House panel approves 'teacher protection bill'

House panel approves 'teacher protection bill'

The House of Representatives on Tuesday responsible for basic education has approved a bill that aims to safeguard teachers from unfounded allegations of child abuse by clarifying the actions that constitute their "discipline authority" within the classroom. The bill, which consolidates three separate bills (House Bills 364, 549, and 6940), seeks to establish support mechanisms for teachers and school personnel regarding classroom management and discipline.

The proposed legislation seeks to amend Republic Act 7610, also known as the Child Abuse Law, specifically about acts carried out by teachers or school staff following disciplinary rules and procedures issued by the Department of Education (DepEd). The intention is to ensure that such actions are not automatically classified as child abuse.

The Makabayan bloc, which filed House Bill 549, emphasized the need to protect teachers while recognizing the importance of child protection.

The consolidated bill aims to modify a section of the Child Abuse Law that could classify all forms of student discipline as child abuse, thereby endangering teachers who lack legal means to defend themselves. To address this concern, Rep. Roman Romulo, the committee chair, sought the assistance of Jennelyn Bilocura, a state counsel from the Department of Justice (DOJ), to refine the bill's language and exempt teachers' disciplinary actions from the scope of the Child Abuse Law. The intention is to specify the disciplinary authority of teachers rather than exempting teachers themselves.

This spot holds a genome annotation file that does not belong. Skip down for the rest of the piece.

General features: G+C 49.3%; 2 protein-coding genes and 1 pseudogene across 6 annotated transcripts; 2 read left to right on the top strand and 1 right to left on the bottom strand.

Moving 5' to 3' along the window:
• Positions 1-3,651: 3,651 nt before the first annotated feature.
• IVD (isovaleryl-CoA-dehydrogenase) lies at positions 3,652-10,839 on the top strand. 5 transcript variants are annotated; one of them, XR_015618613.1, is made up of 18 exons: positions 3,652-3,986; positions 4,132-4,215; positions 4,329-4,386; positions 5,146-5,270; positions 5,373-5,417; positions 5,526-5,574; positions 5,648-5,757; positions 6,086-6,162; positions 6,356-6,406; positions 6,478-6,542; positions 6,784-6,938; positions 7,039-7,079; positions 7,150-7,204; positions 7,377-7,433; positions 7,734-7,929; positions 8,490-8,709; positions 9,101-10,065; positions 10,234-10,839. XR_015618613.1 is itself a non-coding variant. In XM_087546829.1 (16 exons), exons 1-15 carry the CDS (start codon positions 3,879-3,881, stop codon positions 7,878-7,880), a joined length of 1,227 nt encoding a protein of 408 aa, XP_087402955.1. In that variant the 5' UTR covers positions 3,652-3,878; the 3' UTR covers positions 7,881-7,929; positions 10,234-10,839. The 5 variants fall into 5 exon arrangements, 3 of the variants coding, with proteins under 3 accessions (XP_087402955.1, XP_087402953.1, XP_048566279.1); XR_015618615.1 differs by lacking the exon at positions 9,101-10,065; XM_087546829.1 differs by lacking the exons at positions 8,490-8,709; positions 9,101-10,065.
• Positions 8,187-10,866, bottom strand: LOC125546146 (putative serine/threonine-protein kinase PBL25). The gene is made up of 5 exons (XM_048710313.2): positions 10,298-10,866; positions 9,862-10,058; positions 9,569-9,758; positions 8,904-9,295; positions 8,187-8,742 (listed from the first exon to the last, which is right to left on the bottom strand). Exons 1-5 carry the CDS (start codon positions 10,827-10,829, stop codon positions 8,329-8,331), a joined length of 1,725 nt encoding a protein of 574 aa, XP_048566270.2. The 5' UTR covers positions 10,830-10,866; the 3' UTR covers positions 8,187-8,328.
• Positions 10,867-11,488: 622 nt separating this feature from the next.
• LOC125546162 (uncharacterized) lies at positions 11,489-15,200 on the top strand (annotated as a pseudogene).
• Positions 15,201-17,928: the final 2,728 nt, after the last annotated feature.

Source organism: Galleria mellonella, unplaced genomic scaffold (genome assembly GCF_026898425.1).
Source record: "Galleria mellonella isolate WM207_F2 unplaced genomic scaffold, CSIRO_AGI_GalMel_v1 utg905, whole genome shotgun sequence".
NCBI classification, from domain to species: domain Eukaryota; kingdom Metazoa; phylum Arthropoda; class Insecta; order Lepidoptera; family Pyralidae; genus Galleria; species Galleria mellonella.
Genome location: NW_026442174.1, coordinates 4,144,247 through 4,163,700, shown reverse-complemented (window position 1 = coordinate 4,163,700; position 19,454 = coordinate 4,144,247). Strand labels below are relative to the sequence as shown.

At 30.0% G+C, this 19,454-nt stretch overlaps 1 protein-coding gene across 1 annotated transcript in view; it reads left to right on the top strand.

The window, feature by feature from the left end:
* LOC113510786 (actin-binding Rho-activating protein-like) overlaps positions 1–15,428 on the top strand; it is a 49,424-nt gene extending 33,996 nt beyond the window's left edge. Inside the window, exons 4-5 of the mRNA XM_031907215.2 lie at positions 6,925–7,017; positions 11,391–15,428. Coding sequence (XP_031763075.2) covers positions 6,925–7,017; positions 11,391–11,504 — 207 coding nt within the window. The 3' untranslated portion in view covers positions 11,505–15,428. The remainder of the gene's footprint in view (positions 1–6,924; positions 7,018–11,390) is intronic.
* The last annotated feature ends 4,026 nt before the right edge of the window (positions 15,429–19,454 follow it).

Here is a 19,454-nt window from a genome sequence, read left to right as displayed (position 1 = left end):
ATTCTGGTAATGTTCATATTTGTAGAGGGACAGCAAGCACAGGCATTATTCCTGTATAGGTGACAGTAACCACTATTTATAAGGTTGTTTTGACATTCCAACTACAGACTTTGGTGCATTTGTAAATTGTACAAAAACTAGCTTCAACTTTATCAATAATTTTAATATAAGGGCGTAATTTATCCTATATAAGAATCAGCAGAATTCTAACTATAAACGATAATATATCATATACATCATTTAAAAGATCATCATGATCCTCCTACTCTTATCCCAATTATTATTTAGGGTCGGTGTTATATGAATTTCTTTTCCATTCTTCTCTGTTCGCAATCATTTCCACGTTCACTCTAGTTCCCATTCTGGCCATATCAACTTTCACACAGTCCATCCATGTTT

Romulo acknowledged the importance of maintaining penalties for individuals who commit abusive acts against students but highlighted the need to prevent the Child Abuse Law from being misused to target teachers who enforce discipline in the classroom.

The bill also includes provisions that grant teachers facing child abuse charges the option to receive free legal assistance from the Public Attorney's Office and the DepEd.

Although the bill was unanimously approved, subject to wording amendments, a representative from the DepEd cautioned against exempting all acts of classroom discipline from being categorized as child abuse and exploitation, as this could be overly broad. The responsibility of identifying whether an act constitutes child abuse typically lies with judges or courts, according to Tara Rama, director of the DepEd Education Program Management.

Romulo assured that these concerns would be addressed in the revised version of the bill, aiming to strike a balance between protecting teachers and safeguarding children.

The DepEd's Child Protection Policy prohibits teachers from using corporal punishment, which encompasses any disciplinary action involving physical, humiliating, or degrading treatment. Furthermore, the department maintains a "zero tolerance" policy towards child abuse, exploitation, violence, discrimination, bullying, and other forms of abuse, as outlined in its Child Protection Policy (DepEd Order No. 40, s. 2012).

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